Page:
McMurdo station opened in 1955 and is now one of three facilities in Antarctica that conduct research year round. During the Antarctic summer the station can have up to…

View original post 212 more words


In a move reminiscent of Marie Antoinette, Ri Sol Ju, wife of North Korean leader Kim Jong Un, was spotted sporting a luxury Christian Dior purse on Tuesday. The bag, identified as a Lady Dior Clutch, retails for about $1,600 in South Korea, which is roughly the equivalent of an average North Korean worker’s annual salary.

View original post 471 more words


“Oh my god, I love Uber. I take them all the time.”

If you’re a young, urban, smartphone-owning individual, you’ve probably heard some variation of this phrase from a friend or acquaintance about Uber, the on-demand car service that’s become popular in cities like San Francisco. The app, which allows you to summon a car with the tap of an iPhone (for an elevated price, of course), has spread through word-of-mouth and become known for its popular promotional events, like the on-demand ice cream trucks Uber rolled out this summer to huge demand. But can you measure the created value of a marketing effort like on-demand ice cream trucks? And is such a campaign smart for every startup?

Michelle Broderick, who works in marketing at Uber, thinks you can — but that your mileage with ice cream trucks may vary.

“One of the best things is being at dinner…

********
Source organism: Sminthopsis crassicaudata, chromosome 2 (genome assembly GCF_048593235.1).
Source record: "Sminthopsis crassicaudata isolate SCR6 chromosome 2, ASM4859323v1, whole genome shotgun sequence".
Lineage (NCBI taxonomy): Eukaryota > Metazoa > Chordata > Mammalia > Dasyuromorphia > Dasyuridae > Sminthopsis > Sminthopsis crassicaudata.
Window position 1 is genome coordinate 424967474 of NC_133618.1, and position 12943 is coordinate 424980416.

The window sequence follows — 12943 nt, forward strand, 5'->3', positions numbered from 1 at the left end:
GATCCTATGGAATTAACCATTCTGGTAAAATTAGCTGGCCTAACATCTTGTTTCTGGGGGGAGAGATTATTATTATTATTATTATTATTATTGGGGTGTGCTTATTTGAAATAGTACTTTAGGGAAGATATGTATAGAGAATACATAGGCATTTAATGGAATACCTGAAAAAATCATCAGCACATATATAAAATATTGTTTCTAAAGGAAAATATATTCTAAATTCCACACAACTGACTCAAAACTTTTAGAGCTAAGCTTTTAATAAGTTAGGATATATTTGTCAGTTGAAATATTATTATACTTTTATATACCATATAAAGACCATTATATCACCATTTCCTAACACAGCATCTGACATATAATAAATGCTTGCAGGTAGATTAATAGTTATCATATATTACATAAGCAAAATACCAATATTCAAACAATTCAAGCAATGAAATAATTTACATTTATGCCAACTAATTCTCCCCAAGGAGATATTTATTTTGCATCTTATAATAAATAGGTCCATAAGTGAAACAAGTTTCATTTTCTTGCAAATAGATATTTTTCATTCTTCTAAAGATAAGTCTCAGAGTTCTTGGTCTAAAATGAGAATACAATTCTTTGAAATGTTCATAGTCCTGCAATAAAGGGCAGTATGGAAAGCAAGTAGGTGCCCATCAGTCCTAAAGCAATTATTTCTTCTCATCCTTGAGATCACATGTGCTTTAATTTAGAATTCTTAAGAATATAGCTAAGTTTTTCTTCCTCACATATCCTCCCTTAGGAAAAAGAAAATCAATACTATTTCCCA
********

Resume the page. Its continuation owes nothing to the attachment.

View original post 322 more words


The Federal Trade Commission today confirmed that it has imposed a record-breaking fine on Google (s goog) over the search giant’s decision to circumvent privacy settings on the Apple’s (s aapl) Safari browser.

Google will pay a $22.5 million penalty as punishment for breaking the terms of a 20-year privacy settlement that the FTC had slapped on the company last year. Under that settlement, Google had to pledge it would not “misrepresent” the degree over which users had control of their privacy settings.

The FTC found Google had committed such a misrepresentation when it placed tools known as “cookies” to collect advertising information from users even though the company had suggested Apple’s browser settings would prevent this from occurring. In the words of the FTC:

for several months in 2011 and 2012, Google placed a certain advertising tracking cookie on the computers of Safari users who visited sites within Google’s…

View original post 195 more words


In the run up to the Office 15 release, Microsoft(s msft) execs are talking up a key goal: Making it easy for non-Windows web developers to build add-ons and enhancements to both Office and SharePoint. This is a shift in strategy — Microsoft is trying to make Office — the company’s undisputed cash cow —  cloud-worthy while also ensuring that it remains the center of most workers’ computing worlds.

With this version developers who know how to use JavaScript, HTML5, REST and OATH — can develop extensions and add-ons that can run in Microsoft Azure, but also on Amazon(s amzn), a LAMP-stack cloud — any cloud, said Richard Riley, director of technical product management for SharePoint. (Windows Azure guy Scott Guthrie recently blogged about the whole Office-365-add-ons-running-in-Azure thing here.)

Microsoft held its coming out party for Office 15 a few weeks ago but didn’t talk much about…

View original post 569 more words


Research In Motion(s rimm) shares shot up 10 percent at the opening bell Wednesday thanks to an analyst report suggesting that Samsung, the world’s top handset seller, may license the BlackBerry operating system, says Mobile Business Briefing. Shares retreated by half during the day and Thursday Reuters reports that Samsung has denied any interest in licensing BlackBerry 10 or in purchasing RIM, which has fallen from grace as more nimble competitors have passed it by. None of this should surprise, however.